Many modern readers find Fanny’s timidity and disapproval of the theatricals difficult to sympathize with but I found it in perfect accordance with her introvert character – she did enjoy listening to Henry Crawford’s skillful reading, she just didn’t want to offend her absent uncle doing something overly frivolous; I suppose she also didn’t want to mix with a crowd who treated her indifferently at best and disapproved of her at worst. Their attitude might be well summed up by this quote:
Apart from Fanny there are plenty of other great characters, presented here, but two of them, namely Henry and Mary Crawford deserve a paragraph or two of their own.
They are a pair of antagonists, predators, but they are presented as quite likeable creatures, so nice to be with and so interesting nobody notices their wickedness. Let’s start with the lady. I would describe Mary Crawford as Elizabeth Bennett without moral principles – she is clever, she has a great sense of humour, she is additionally rich (twenty thousand pounds of dowry, no small matter) and pretty spoiled. You might argue that her faults stem from the fact that she wasn’t given proper education and example in her childhood but so wasn’t Fanny and there is vast difference between the way of thinking of these two young women. Mary is so dazzled by the glitter of the beau monde that she rarely notices any real values in people. She likes luxury, she appreciates theatre and fun, she thinks she is entitled to everything the best, including men. Although from time to time she can be also understanding, generous and kind, she thinks mostly about her own convenience and social status. She tolerates Fanny to please Edmund and Sir Thomas but, given a choice, she remorselessly forgets her timid friend to enjoy a more interesting company.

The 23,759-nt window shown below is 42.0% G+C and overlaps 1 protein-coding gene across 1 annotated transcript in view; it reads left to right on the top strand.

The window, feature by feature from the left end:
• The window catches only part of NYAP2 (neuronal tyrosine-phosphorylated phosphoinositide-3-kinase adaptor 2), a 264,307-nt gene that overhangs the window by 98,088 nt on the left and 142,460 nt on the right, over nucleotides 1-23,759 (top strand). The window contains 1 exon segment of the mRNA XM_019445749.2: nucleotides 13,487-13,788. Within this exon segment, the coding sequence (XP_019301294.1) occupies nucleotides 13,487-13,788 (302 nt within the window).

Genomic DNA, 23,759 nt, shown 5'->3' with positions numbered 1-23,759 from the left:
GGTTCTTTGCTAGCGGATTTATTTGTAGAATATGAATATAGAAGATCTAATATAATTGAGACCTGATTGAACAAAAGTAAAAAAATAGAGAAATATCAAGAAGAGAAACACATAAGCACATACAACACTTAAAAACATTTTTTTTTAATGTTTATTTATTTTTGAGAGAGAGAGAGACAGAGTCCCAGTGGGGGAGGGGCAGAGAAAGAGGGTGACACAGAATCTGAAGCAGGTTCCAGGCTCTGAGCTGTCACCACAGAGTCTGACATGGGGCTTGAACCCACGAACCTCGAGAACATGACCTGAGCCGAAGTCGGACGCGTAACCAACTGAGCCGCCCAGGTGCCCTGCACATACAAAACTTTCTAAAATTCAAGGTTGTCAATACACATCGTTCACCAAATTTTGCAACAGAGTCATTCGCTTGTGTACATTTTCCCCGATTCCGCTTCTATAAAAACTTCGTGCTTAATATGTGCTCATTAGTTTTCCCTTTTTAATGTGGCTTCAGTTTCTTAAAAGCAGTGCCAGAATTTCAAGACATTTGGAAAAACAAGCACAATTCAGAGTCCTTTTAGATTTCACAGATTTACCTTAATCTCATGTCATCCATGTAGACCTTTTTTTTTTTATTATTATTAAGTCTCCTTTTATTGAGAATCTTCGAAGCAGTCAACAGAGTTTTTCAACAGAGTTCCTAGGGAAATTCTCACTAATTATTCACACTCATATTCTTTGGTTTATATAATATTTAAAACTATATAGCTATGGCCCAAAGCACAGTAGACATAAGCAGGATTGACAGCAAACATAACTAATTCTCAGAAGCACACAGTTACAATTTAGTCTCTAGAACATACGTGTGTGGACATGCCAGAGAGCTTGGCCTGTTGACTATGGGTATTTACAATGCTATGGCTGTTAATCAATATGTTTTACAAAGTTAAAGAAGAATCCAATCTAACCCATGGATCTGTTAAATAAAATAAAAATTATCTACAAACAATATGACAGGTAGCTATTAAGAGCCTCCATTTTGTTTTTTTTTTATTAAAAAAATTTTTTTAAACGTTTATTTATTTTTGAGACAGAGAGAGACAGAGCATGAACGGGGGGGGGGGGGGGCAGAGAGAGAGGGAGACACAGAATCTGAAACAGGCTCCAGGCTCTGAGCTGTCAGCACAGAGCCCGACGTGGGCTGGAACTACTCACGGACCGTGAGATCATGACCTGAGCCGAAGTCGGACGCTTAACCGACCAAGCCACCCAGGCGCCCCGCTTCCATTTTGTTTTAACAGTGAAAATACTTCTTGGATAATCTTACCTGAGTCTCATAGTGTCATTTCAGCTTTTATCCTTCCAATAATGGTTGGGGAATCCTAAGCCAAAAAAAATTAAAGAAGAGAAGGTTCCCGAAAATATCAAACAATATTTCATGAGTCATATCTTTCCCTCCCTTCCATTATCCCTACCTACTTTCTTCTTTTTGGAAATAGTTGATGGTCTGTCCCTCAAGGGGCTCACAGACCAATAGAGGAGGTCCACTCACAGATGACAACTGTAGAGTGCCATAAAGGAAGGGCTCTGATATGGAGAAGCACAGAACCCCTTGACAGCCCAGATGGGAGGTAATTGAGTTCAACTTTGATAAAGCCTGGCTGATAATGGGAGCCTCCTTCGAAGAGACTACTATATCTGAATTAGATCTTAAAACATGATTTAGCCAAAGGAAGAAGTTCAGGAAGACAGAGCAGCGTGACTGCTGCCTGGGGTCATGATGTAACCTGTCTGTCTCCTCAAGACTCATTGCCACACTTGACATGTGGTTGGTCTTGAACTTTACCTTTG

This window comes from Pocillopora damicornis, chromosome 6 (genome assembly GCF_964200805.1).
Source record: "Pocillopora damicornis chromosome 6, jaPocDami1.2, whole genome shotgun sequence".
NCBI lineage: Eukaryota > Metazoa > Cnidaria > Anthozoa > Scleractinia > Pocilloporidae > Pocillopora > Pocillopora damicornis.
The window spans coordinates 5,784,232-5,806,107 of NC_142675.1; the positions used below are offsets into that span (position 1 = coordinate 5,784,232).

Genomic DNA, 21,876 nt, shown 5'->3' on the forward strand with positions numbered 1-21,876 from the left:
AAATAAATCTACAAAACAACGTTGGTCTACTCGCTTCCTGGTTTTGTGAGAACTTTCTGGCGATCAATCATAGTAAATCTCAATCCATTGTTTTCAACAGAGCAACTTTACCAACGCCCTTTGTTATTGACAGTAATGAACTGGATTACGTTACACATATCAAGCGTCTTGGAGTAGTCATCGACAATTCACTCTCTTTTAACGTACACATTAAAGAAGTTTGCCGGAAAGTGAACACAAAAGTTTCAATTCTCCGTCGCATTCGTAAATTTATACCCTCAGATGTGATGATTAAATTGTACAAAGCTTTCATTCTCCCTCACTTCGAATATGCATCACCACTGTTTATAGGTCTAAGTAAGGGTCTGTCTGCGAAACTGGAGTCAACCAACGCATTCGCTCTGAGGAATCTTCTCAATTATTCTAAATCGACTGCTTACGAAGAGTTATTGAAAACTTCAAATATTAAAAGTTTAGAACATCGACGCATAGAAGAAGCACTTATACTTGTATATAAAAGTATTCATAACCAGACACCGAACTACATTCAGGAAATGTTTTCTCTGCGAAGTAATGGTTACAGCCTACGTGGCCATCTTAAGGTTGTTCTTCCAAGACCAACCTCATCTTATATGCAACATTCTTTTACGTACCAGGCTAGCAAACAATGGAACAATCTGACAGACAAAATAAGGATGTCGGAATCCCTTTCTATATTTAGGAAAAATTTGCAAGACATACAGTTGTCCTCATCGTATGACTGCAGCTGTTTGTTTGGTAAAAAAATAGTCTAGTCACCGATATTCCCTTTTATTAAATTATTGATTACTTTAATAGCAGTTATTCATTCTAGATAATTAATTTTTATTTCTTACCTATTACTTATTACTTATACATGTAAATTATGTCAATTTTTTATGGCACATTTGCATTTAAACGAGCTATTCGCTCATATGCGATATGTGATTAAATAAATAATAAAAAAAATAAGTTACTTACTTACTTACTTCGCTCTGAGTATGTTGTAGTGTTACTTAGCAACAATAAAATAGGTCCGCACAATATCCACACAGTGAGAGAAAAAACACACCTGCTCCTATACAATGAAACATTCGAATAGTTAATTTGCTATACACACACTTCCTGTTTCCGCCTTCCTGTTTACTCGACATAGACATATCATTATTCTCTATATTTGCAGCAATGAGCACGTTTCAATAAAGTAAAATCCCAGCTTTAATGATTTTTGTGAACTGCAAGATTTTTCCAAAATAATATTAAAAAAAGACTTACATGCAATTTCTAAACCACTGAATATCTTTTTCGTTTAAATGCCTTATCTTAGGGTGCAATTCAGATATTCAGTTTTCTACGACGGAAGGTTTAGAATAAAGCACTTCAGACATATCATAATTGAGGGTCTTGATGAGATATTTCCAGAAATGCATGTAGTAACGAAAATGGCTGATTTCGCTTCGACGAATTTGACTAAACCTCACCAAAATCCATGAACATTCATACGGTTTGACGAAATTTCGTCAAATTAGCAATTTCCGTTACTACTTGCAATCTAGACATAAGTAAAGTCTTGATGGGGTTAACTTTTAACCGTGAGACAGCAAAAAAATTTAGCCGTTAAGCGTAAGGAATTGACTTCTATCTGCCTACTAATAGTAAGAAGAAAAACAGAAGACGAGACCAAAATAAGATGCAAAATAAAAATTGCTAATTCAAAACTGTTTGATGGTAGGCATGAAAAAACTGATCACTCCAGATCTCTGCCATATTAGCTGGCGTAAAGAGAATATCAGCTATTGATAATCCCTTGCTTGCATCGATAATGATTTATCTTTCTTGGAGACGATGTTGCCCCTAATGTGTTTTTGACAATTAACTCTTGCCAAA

Her brother is even worse – it is a predator similar to Monsieur Vicomte de Valmont from Les Liaisons Dangereuses, another classic. As he has definitely too much money for his own good and is too lazy and lax to find himself a proper occupation he preys on women for fun (mind you we speak about the Napoleonic Wars period, such easy time to find an occupation for an aggressive, clever man of means!). The way he plays both sisters Bertram is really callous and ruthless even though you can argue both sisters deserved that much; after the marriage of Maria he doesn’t hesitate to contact her in public and when she pretends reserve he decides to conquer her again – not because he loves her but because he must prove his seductive skills before himself and all the world around. Of course the fact that he might be ruining more than one life and a reputation of the whole family in the process never even crosses his mind. He would do anything and everything for a moment of thrill.
One small carping: I really hated the fact that Jane Austen didn’t punish Henry Crawford for his villainy. While Maria Bertram was sent into exile in the really acidic company of her aunt Norris he was left with all the privileges of a rich squire; his reputation didn’t suffer either. NOT FAIR. His only punishment? He didn’t get Fanny and he was aware what he'd lost. I wish Austen at least made him poor (gambling?) and then forced him to marry for money some horrible harpy, twice his age.